AltChar got together with Chris Avellone late last month to talk game mechanics and storytelling in video games. If you thought a good story has to come first, with everything else built around it, then you may have had things figured out backwards.
For over 20 years Chris Avellone has laboured in the games industry and worked mostly on RPG titles. Performing primarily in design and writing roles, his resume spans from Fallout 2 all the way to the recently released Prey, covering critically acclaimed titles such as Planescape: Torment, Neverwinter Nights II and Fallout: New Vegas. Owing to his extensive experience with RPG design, he has also been on the forefront of the recent Infinity-era revival, contributing to titles like Wasteland 2, Pillars of Eternity and Torment: Tides of Numenera.
Sitting at the crossroads between production, design and writing, Avellone is uniquely qualified to share his perspective on what can make or break a game narrative.
"In order to write the best story for your game it's very important that you know what all your systems are on some level. This means knowing what the player can actually do in the game, because there won't be a good game narrative until I understand all the actions the player can take in an environment, when they learn these actions and what constitutes their actual gameplay progression curve. Ideally you want a narrative to support all those things", Avellone said.
A term that gets thrown around a lot when it comes to games in the past decade is ludonarrative dissonance. This refers to an occurrence where a player's actions don't gel with the overall narrative of a game. A great example for this would be GTA IV, where the protagonist keeps going on about how he came to America to escape his violent past, while violence is central to the game and player actions within it.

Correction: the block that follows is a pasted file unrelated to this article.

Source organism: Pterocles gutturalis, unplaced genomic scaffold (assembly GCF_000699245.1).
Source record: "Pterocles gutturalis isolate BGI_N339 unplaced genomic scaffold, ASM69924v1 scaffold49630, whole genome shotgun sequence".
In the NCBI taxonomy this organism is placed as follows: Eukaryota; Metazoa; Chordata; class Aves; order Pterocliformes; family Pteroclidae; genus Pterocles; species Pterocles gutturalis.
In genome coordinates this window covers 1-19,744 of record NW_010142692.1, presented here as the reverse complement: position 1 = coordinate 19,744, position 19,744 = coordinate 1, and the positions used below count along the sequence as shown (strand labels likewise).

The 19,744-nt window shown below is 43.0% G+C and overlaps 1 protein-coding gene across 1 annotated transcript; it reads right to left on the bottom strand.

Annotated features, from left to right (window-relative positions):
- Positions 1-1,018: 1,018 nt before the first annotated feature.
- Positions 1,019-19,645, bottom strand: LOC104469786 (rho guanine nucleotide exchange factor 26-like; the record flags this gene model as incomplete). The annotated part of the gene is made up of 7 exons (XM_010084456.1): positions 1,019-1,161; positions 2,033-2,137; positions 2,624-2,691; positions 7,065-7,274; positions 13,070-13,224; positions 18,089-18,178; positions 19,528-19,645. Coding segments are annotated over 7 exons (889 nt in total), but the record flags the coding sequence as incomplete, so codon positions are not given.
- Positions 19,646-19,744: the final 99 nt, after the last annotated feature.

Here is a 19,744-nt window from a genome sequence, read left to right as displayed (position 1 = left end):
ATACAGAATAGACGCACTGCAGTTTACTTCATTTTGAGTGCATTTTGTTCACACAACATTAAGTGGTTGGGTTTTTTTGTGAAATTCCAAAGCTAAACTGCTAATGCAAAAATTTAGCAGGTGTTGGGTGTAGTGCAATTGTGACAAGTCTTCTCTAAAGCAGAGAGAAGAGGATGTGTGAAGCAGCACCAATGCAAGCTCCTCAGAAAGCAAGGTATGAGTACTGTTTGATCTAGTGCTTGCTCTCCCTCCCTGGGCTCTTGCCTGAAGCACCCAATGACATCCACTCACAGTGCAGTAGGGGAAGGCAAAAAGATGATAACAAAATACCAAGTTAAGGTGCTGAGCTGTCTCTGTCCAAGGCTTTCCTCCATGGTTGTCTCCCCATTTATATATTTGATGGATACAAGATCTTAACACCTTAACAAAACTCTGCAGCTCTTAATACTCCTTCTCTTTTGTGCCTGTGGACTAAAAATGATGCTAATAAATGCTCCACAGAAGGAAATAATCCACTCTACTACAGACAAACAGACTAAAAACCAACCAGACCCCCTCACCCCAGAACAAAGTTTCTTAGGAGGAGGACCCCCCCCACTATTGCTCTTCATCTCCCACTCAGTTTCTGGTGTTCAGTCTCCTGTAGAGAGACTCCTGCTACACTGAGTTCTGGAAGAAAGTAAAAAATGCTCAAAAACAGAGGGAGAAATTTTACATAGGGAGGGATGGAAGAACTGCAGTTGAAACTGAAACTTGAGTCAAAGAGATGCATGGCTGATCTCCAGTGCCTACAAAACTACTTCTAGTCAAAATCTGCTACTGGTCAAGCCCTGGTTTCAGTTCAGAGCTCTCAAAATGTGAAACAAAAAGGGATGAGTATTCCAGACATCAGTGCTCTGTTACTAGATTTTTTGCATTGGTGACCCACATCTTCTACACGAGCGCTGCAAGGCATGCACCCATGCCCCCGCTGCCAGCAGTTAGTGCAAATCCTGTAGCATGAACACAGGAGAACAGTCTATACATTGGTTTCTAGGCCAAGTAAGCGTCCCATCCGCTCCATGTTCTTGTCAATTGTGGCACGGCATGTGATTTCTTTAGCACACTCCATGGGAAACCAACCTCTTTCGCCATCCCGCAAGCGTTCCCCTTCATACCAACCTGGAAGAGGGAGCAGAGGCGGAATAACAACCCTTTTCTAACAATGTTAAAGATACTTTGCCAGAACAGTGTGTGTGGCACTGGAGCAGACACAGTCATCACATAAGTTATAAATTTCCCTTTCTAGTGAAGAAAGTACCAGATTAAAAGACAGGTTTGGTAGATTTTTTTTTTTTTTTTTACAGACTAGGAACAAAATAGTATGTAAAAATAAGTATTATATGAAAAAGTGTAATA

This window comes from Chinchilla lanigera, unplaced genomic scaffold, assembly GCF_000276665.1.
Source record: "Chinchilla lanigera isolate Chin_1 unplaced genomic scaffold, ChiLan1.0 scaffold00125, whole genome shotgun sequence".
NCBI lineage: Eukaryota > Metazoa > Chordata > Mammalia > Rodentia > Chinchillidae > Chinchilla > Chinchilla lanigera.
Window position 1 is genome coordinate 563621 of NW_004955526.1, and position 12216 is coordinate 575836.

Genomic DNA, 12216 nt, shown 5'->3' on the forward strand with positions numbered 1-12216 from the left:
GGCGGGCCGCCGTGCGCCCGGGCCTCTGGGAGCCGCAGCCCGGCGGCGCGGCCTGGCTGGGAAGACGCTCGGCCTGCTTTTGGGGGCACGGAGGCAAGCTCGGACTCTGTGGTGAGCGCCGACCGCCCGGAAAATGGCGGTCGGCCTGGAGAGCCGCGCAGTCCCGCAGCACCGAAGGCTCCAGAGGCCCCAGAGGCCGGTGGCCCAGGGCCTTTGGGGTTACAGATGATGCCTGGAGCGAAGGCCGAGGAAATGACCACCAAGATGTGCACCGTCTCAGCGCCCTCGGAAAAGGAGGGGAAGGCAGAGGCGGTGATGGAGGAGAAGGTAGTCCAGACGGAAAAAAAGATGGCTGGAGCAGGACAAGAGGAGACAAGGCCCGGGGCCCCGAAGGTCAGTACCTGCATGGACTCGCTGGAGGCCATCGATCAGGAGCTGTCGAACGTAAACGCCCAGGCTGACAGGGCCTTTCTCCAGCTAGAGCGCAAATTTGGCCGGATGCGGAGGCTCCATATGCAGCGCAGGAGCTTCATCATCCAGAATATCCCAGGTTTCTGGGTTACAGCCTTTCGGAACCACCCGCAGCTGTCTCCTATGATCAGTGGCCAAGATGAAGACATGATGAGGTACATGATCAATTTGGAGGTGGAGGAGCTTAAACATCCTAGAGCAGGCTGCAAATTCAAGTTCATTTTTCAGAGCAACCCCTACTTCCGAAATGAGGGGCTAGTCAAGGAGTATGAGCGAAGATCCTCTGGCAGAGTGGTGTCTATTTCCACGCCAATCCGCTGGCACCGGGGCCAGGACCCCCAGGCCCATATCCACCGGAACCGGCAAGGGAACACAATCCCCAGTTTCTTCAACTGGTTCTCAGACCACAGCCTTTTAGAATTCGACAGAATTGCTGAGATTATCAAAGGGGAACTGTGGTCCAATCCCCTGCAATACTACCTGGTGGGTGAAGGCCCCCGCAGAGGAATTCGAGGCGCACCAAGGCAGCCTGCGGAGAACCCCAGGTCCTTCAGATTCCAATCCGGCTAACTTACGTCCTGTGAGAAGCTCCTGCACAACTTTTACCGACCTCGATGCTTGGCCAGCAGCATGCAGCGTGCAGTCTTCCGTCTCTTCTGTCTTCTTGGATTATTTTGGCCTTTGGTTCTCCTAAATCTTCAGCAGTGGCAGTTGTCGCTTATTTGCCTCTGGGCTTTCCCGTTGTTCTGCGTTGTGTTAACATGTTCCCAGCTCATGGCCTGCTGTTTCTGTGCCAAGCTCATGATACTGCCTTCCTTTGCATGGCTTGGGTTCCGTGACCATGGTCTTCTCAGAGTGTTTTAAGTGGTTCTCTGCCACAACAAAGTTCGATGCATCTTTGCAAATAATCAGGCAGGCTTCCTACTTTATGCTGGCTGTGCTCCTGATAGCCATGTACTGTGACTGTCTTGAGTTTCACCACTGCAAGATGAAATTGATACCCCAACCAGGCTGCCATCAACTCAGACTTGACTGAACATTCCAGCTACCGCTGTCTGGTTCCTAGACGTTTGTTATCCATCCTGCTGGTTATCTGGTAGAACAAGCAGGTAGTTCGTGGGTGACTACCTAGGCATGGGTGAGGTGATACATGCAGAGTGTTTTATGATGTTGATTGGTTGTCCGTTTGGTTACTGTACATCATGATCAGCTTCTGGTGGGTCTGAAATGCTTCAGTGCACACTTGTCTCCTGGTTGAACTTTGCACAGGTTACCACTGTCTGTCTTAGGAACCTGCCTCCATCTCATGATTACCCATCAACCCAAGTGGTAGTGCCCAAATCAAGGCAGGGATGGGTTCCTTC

"If you have a special item in a game, like Spidey's web shooters for example," Avallone continues, "and they are malfunctioning for the first hour of a Spiderman game. If they are suddenly functioning at some point, the narrative needs to support that, even though it's a physical gameplay reward, the narrative has to provide some context for why they are cool or why you are getting them just now. There is usually some resistance to such a writing approach, because design teams often think of it as just write a story. Sometimes, teams have a hard time committing to game systems, because they like to try out a lot of stuff for way too long, and this ends up dragging the process out."
Prior to becoming a freelancer, Avellone co-founded Obsidian Entertainment and worked on Fallout: New Vegas while actively with the studio. He uses the game as an example for how story and mechanics are interlinked during the development process.
"If we did not know that we would have a faction reputation system in Fallout: New Vegas, we would have written a story that might not have involved factions. We needed to know that we would have that mechanic, so that we could create this world where that faction reputation system is actually important and has a huge impact on the plot and really helps drive it forward", said Avellone.
"There were certain things that we had to hit for that game with design. It needed to have a recognisable city, it needed to be on the West Coast of the US, it needed to generally use the same rule-set as Fallout 3 had, and all these things factor into the story. So when we had our signature city, the question was how do we revolve events around that and how does it factor into gameplay. If we will have a faction reputation system, how do we build up from that. All that stuff informs your overall story outline that you keep iterating and going into more and more detail."
Avellone also said that story is sometimes viewed as the lesser end of design, with systems and level design often setting the stage and making sure there is a sense of flow to gameplay. In such a situation, time and resources that should be devoted to the making sure the story and systems work well together are often a luxury.